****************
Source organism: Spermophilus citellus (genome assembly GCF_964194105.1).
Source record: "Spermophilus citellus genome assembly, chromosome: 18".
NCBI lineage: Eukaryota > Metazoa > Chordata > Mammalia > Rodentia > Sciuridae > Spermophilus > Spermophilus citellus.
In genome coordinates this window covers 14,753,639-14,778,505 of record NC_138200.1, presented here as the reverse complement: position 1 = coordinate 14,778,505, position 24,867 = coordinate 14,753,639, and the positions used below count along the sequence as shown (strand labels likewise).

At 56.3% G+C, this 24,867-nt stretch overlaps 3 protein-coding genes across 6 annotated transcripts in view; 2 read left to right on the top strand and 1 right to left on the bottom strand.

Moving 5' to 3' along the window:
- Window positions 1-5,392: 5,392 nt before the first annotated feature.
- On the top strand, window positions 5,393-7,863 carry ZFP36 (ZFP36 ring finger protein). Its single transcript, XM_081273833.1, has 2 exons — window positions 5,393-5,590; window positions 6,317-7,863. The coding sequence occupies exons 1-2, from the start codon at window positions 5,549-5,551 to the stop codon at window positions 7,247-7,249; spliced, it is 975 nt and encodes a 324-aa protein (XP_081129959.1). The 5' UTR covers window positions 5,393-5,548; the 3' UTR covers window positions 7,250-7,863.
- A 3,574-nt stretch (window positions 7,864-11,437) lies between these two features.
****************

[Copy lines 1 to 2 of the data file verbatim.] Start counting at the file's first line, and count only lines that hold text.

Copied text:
Source organism: Spermophilus citellus (genome assembly GCF_964194105.1).
Source record: "Spermophilus citellus genome assembly, chromosome: 18".